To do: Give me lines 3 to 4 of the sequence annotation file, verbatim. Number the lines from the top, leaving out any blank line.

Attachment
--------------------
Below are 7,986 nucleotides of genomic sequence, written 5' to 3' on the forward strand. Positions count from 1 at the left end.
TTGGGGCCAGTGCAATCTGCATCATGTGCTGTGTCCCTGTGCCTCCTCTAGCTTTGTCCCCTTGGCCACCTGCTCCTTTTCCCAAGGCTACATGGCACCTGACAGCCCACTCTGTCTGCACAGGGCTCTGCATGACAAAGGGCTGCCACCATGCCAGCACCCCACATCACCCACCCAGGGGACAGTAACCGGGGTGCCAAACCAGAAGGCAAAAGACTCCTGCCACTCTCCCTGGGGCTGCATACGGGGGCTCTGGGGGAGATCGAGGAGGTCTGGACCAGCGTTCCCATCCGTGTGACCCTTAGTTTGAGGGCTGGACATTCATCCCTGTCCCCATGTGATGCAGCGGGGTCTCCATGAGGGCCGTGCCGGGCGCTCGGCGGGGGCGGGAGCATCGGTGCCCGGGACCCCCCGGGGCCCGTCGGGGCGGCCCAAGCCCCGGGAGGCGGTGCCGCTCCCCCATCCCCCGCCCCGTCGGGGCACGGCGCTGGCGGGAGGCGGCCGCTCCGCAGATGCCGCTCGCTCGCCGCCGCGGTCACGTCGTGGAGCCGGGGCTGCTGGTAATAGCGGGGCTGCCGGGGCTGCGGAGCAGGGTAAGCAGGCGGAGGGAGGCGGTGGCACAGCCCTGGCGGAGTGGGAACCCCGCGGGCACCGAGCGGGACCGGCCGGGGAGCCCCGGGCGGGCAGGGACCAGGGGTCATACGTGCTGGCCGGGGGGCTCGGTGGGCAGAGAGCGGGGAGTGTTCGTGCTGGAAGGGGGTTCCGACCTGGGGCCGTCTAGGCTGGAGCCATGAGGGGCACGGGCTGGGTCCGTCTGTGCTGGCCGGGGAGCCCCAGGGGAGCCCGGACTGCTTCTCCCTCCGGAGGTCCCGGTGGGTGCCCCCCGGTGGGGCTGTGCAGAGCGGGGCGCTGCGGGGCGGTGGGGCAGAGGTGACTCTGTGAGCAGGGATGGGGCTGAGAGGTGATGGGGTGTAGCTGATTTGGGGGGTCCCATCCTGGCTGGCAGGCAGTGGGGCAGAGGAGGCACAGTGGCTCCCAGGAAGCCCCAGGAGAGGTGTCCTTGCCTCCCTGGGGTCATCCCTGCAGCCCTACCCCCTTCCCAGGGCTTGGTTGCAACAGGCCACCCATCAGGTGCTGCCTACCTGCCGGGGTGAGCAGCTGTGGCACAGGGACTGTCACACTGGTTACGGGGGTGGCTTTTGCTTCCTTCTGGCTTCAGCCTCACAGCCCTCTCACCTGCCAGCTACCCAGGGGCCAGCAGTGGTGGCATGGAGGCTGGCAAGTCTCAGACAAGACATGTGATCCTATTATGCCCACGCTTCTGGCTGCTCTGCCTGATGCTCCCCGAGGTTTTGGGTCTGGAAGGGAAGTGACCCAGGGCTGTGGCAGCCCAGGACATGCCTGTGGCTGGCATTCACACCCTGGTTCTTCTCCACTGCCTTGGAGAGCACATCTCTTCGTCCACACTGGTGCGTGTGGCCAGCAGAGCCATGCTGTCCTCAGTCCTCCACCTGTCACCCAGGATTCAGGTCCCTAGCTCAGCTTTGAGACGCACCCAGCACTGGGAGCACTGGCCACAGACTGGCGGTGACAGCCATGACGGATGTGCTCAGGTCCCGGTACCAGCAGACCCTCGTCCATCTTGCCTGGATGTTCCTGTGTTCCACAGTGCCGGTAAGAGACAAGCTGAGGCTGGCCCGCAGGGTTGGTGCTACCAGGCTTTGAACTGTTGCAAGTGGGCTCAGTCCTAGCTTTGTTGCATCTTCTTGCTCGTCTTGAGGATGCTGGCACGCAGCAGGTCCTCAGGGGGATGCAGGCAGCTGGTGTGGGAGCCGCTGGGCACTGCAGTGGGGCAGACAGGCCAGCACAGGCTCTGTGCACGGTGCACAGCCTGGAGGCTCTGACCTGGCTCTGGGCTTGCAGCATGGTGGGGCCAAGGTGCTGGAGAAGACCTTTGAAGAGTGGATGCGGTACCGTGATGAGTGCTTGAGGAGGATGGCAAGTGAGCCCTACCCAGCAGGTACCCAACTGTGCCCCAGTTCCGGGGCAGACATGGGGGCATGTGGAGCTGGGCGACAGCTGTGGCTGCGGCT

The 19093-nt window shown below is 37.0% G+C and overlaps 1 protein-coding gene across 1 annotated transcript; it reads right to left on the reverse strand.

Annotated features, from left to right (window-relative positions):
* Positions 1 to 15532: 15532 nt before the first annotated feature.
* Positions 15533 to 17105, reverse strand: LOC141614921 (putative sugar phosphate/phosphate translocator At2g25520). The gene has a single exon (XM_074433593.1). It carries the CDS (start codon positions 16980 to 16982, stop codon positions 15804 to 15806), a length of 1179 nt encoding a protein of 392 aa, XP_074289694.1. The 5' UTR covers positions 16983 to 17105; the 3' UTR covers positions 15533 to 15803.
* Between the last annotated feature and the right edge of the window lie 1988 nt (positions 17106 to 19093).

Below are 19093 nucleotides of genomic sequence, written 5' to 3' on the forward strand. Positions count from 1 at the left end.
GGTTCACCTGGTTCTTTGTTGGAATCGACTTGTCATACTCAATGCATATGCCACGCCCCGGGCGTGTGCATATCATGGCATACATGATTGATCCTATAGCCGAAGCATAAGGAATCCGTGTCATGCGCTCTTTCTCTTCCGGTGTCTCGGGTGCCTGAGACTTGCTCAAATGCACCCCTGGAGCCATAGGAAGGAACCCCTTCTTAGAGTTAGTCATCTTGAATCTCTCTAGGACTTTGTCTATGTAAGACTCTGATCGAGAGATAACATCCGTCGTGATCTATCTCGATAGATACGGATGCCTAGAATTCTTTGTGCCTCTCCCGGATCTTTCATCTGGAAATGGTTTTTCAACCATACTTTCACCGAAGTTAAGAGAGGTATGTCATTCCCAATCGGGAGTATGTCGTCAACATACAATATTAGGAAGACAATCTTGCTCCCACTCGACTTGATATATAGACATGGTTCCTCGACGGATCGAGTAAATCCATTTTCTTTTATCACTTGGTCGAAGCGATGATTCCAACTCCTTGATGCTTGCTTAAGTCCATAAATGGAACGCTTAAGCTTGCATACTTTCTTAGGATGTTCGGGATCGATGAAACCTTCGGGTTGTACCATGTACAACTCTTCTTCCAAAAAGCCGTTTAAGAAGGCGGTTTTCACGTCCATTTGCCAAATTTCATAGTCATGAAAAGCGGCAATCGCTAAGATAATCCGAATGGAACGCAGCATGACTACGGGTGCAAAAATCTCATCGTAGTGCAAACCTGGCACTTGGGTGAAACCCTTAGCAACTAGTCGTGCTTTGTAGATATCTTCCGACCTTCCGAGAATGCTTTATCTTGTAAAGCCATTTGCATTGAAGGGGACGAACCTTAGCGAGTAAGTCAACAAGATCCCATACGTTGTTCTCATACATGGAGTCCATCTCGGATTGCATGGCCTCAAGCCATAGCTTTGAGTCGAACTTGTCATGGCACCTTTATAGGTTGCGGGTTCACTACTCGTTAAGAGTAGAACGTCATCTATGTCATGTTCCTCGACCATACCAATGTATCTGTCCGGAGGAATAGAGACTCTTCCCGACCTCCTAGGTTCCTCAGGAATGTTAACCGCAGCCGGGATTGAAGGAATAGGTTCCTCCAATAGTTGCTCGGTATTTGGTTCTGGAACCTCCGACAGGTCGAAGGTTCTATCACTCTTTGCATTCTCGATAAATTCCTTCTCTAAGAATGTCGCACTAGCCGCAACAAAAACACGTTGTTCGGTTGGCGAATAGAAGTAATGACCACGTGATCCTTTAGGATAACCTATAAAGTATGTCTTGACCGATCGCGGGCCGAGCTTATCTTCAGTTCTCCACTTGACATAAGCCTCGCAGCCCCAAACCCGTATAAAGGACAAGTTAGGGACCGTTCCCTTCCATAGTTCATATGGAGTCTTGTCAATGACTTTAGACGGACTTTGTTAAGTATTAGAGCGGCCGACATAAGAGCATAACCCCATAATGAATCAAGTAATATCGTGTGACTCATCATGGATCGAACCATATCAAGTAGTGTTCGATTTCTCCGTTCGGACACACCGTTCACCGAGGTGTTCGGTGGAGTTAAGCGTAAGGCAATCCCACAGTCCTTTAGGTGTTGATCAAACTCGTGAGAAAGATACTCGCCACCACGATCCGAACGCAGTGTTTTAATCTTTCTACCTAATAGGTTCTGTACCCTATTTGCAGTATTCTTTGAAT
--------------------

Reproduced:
The 19093-nt window shown below is 37.0% G+C and overlaps 1 protein-coding gene across 1 annotated transcript; it reads right to left on the reverse strand.

Annotated features, from left to right (window-relative positions):